42. ^ "MLB World Series Champions – Major League Baseball – ESPN". ESPN. Archived from the original on October 21, 2017. Retrieved October 22, 2017.
  43. ^ Nightengale, Bob (November 5, 2009). "Title puts Yankees in 27th heaven, win Series in six". USA Today. Archived from the original on November 8, 2009. Retrieved November 5, 2009.
  44. ^ Hoch, Bryan (October 29, 2010). "Girardi on board as Yanks skipper through '13". New York Yankees. Archived from the original on April 3, 2012. Retrieved October 11, 2011.
  45. ^ Parker, Rob (September 22, 2011). "Joe Girardi deserves credit for Bombers' success". ESPN. Archived from the original on October 11, 2011. Retrieved October 11, 2011.
  46. ^ Brown, Tim (October 7, 2011). "Tigers dance atop vanquished Yankees in Game 5". Yahoo! Sports. Archived from the original on October 12, 2011. Retrieved October 11, 2011.
  47. ^ King III, George A. (June 16, 2012). "Yankees manager Girardi reaches 500-win plateau". New York Post. Archived from the original on June 19, 2012. Retrieved July 22, 2012.
  48. ^ "2013 New York Yankees Statistics".
  49. ^ Matthews, Wallace (October 10, 2013). "Joe Girardi re-signs with Yankees". ESPN. Archived from the original on October 9, 2013. Retrieved October 10, 2013.
  50. ^ Marra, Chris (May 21, 2016). "Joe Girardi reaches milestone game as manager". Bronx Pinstripes. Archived from the original on October 23, 2017. Retrieved October 22, 2017.
  51. ^ "2017 Major League Baseball Managers". Archived from the original on February 4, 2019. Retrieved February 4, 2019.
  52. ^ Marchand, Andrew (October 26, 2017). "Joe Girardi will not return as manager of Yankees". ESPN. Archived from the original on October 26, 2017. Retrieved October 26, 2017.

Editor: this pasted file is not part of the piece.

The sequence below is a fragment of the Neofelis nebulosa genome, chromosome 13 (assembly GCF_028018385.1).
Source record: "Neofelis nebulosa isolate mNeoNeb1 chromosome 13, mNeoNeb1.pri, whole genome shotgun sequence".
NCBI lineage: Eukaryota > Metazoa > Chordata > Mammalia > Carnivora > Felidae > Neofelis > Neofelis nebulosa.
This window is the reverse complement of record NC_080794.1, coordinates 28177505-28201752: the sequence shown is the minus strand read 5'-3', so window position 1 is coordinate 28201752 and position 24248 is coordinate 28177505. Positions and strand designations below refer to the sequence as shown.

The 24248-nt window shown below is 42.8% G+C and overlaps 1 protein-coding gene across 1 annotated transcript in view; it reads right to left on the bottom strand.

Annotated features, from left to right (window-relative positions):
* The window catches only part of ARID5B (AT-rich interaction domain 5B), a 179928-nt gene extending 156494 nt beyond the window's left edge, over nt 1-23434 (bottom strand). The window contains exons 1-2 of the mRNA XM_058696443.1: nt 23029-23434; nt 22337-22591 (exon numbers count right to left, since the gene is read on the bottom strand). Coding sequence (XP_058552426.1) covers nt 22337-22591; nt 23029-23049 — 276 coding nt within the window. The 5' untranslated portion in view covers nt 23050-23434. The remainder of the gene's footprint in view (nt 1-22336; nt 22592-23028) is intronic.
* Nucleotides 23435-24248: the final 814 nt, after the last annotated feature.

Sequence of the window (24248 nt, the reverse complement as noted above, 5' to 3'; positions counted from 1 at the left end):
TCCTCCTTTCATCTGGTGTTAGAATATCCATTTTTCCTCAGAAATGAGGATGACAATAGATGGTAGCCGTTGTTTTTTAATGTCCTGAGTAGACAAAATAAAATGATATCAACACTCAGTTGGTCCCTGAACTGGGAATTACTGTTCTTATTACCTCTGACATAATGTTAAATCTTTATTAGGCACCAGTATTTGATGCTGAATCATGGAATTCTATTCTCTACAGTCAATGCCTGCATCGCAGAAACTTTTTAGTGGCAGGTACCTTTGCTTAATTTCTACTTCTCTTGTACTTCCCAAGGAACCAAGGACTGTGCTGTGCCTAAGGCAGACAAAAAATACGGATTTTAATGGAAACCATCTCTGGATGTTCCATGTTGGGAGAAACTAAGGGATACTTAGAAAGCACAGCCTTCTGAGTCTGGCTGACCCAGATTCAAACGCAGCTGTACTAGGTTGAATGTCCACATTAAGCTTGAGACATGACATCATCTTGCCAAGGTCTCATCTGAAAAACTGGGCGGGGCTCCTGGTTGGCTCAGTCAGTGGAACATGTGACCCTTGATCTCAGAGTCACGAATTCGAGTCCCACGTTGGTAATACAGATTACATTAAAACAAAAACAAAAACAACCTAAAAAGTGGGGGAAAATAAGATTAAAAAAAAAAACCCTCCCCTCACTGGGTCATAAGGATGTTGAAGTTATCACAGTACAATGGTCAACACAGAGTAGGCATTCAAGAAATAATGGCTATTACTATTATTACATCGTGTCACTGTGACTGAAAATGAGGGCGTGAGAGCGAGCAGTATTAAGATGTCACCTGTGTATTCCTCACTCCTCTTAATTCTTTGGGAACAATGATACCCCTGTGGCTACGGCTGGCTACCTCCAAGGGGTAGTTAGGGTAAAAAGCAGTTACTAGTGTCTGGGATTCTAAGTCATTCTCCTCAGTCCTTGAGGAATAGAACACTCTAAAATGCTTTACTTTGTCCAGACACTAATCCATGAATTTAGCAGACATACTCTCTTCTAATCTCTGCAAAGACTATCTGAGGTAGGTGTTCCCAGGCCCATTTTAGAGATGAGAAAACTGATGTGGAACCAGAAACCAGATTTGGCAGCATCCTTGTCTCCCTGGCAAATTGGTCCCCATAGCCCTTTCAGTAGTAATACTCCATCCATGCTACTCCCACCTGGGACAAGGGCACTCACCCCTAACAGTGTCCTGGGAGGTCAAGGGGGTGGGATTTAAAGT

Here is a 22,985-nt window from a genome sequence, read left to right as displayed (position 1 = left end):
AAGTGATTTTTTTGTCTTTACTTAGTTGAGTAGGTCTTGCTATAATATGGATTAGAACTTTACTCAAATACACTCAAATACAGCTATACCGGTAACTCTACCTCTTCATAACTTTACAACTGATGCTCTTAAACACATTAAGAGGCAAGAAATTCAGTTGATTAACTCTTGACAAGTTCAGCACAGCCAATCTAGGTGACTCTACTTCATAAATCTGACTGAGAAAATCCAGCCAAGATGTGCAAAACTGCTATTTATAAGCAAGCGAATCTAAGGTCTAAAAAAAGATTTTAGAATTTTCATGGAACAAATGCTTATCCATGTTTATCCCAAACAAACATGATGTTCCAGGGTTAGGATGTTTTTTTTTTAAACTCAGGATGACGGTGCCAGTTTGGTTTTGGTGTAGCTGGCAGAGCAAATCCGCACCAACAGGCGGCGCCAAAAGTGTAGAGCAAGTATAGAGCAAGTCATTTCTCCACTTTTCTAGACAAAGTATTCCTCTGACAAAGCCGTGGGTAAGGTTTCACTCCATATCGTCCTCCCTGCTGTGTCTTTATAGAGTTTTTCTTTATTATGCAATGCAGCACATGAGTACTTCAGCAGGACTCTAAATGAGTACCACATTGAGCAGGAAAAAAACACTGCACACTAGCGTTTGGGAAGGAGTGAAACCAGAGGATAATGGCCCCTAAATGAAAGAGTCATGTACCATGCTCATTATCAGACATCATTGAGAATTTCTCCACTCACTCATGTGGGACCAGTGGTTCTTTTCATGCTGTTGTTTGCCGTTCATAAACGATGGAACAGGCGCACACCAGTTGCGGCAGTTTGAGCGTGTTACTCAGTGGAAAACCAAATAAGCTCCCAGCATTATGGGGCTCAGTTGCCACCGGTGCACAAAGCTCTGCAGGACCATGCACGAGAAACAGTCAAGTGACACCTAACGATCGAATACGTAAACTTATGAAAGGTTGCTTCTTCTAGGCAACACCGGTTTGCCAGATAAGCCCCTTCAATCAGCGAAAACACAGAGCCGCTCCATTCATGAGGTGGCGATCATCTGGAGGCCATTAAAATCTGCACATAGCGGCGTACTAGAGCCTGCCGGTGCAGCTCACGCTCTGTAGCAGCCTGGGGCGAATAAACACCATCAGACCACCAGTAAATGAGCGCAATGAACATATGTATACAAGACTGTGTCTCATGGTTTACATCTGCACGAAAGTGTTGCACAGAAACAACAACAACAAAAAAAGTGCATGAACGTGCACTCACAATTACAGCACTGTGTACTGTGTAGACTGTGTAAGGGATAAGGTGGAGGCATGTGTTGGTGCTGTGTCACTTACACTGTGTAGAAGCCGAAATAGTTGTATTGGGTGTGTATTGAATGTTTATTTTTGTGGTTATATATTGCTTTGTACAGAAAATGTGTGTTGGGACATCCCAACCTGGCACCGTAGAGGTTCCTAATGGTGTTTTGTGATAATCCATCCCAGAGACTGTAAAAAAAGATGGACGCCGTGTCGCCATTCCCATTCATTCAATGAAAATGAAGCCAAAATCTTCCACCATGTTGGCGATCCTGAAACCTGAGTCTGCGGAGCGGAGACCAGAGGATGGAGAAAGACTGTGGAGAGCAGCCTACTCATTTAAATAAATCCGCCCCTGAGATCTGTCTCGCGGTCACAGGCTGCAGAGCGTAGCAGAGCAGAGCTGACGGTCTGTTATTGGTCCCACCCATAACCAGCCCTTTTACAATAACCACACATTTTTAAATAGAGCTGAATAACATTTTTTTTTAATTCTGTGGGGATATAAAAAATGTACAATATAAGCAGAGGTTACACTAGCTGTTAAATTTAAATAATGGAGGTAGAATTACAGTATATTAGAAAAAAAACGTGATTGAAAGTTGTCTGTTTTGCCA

53. ^ Chavez, Chris (October 26, 2017). "Joe Girardi out as Yankees manager after 10 years". Sports Illustrated. Archived from the original on October 26, 2017. Retrieved October 26, 2017.
  54. ^ Axisa, Mike (October 27, 2017). "Mark Teixeira: Girardi was let go because Yankees need a 'better communicator'". CBS Sports. Archived from the original on November 11, 2017. Retrieved October 27, 2017.
  55. ^ "USA Baseball Finalizes Premier12 Coaching Staff". USA Baseball. August 13, 2019. Retrieved October 13, 2019.
  56. ^ "USA Baseball Announces Premier12 Staff Changes". USA Baseball. October 16, 2019. Retrieved October 23, 2019.
  57. ^ "Phillies hire ex-Yankees manager Joe Girardi". ESPN. October 24, 2019. Retrieved October 24, 2019.
  58. ^ "J.T. Realmuto takes 2020 Phillies bullpen struggles personal". February 2, 2021.
  59. ^ "2020 MLB Standings".
  60. ^ "Phillies tie awful major league record at worst possible time". September 24, 2021.
  61. ^ "Phillies officially eliminated from playoff contention after loss to Braves". October 2021.
  62. ^ "This is the Best Giants Baseball Team in Franchise History (Originated in 1884)". October 3, 2021.
  63. ^ "Stunning season earns Kapler NL MOY".
  64. ^ Zolecki, Todd (June 3, 2022). "Girardi dismissed; Rob Thomson named interim manager". MLB. Retrieved June 3, 2022.
  65. ^ "Joe Girardi rejects UCF's offer to manage baseball team". June 8, 2023. Retrieved June 13, 2023.
  66. ^ Altobelli, Lisa (June 18, 2010). "Joe Girardi at peace with himself". ESPN. Archived from the original on January 8, 2014. Retrieved July 22, 2012.
  67. ^ "Players' prayers". World. September 12, 1998. Retrieved October 25, 2019.
  68. ^ Nguyen, Hoa; Cohen, Shawn (November 5, 2009). "Yanks manager Girardi discusses Eastchester traffic-crash stop on WFAN". Archived from the original on November 8, 2009. Retrieved November 8, 2009.
  69. ^ "Girardi stops to help after Series win". ESPN. November 5, 2009. Archived from the original on November 9, 2009. Retrieved November 5, 2009.
  70. ^ Begley, Ian (October 11, 2012). "Jerry Girardi dies at 81". ESPN. Archived from the original on October 14, 2012. Retrieved October 11, 2012.
  71. ^ Salisbury, Jim (February 7, 2020). "For Joe Girardi, every day is Take Your Parents to Work Day". NBC Sports. Retrieved February 7, 2020.

External links

Sporting positions
Preceded by New York Yankees Bench Coach
Succeeded by
This page was last edited on 9 June 2024, at 04:00
Basis of this page is in Wikipedia. Text is available under the CC BY-SA 3.0 Unported License. Non-text media are available under their specified licenses. Wikipedia® is a registered trademark of the Wikimedia Foundation, Inc. WIKI 2 is an independent company and has no affiliation with Wikimedia Foundation.